Diffusion of Ideas About Personal Hygiene and Contamination in Poor Countries

Evidence from Guatemala

Published in: Social Science and Medicine, v. 52, 2001, p. 53-69

Posted on RAND.org on January 01, 2001

by Noreen Goldman, Anne R. Pebley, Megan K. Beckett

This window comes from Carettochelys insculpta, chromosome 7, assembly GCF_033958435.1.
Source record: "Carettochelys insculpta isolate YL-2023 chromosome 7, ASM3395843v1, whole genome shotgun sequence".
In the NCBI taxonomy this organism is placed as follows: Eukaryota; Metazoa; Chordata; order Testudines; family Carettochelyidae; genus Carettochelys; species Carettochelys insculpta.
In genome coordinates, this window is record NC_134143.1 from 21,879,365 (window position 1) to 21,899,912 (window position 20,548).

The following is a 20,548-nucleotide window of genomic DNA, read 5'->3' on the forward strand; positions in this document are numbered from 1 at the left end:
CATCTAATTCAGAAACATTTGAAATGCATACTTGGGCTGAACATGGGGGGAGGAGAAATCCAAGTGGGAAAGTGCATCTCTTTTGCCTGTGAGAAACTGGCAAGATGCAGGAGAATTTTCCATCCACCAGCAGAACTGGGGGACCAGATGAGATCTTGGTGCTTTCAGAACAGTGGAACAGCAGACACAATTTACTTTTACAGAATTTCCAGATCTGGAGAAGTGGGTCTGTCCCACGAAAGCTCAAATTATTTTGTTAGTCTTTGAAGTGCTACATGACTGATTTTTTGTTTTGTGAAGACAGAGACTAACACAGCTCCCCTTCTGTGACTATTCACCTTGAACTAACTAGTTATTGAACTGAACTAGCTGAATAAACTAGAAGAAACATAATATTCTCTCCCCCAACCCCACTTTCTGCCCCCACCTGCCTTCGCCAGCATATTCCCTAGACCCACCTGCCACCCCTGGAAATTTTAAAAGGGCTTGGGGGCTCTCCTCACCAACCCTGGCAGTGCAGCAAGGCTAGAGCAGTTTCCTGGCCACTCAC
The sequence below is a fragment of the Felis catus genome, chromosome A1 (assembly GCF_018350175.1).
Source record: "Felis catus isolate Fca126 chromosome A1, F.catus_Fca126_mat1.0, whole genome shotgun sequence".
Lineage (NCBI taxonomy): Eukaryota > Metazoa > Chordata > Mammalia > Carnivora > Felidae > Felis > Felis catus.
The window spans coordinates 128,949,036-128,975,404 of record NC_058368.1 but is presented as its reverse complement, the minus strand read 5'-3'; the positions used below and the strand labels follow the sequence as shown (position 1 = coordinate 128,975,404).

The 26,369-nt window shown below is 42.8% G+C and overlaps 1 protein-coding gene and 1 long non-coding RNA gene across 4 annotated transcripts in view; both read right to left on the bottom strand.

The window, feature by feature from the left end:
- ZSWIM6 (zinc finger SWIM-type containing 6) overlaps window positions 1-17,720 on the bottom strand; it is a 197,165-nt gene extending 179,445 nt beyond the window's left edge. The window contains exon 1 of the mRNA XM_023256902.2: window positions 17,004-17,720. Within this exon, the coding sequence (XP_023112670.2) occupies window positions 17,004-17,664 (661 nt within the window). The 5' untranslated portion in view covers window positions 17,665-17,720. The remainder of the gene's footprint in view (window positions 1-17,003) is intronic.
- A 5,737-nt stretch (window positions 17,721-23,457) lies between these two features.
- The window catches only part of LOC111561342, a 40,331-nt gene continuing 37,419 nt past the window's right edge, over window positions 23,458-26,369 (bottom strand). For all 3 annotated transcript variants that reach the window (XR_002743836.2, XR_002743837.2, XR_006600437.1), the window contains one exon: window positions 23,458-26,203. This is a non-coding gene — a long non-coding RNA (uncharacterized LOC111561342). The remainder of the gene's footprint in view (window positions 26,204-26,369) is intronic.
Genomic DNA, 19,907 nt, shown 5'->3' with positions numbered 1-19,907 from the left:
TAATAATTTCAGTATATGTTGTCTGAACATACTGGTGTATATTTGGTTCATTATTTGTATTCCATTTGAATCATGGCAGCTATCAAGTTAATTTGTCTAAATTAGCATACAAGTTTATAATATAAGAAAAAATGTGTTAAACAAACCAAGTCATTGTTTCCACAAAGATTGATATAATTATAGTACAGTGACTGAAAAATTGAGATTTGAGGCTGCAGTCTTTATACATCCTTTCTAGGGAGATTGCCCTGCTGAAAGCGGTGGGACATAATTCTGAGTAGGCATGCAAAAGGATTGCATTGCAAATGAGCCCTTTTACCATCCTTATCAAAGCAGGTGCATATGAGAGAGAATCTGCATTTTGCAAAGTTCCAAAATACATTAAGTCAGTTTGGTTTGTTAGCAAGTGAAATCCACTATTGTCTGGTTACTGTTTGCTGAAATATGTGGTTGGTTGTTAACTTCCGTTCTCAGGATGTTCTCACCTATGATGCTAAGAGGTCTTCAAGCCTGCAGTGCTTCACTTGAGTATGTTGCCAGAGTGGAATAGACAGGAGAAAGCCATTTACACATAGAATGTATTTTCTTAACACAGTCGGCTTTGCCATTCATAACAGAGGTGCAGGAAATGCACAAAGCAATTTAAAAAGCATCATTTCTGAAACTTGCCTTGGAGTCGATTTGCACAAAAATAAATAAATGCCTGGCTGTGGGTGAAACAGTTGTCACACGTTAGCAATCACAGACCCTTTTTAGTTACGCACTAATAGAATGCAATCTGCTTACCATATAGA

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In this paper, The authors explore the diffusion of beliefs pertaining to the causes of childhood diarrhea in rural Guatemala. The analysis focuses on the importance of interpersonal and impersonal contacts as conduits for information and norms related to hygiene and contamination. Estimates from multivariate models reveal that there is evidence of a diffusion process through social contacts, primarily through interpersonal ones. The analysis also identifies striking differences between (1) the diffusion process related to hygiene (e.g. dirtiness) and that related to contamination (e.g. pathogens); and (2) beliefs about the causes of diarrheal illness among children in general and those among respondents' own children.

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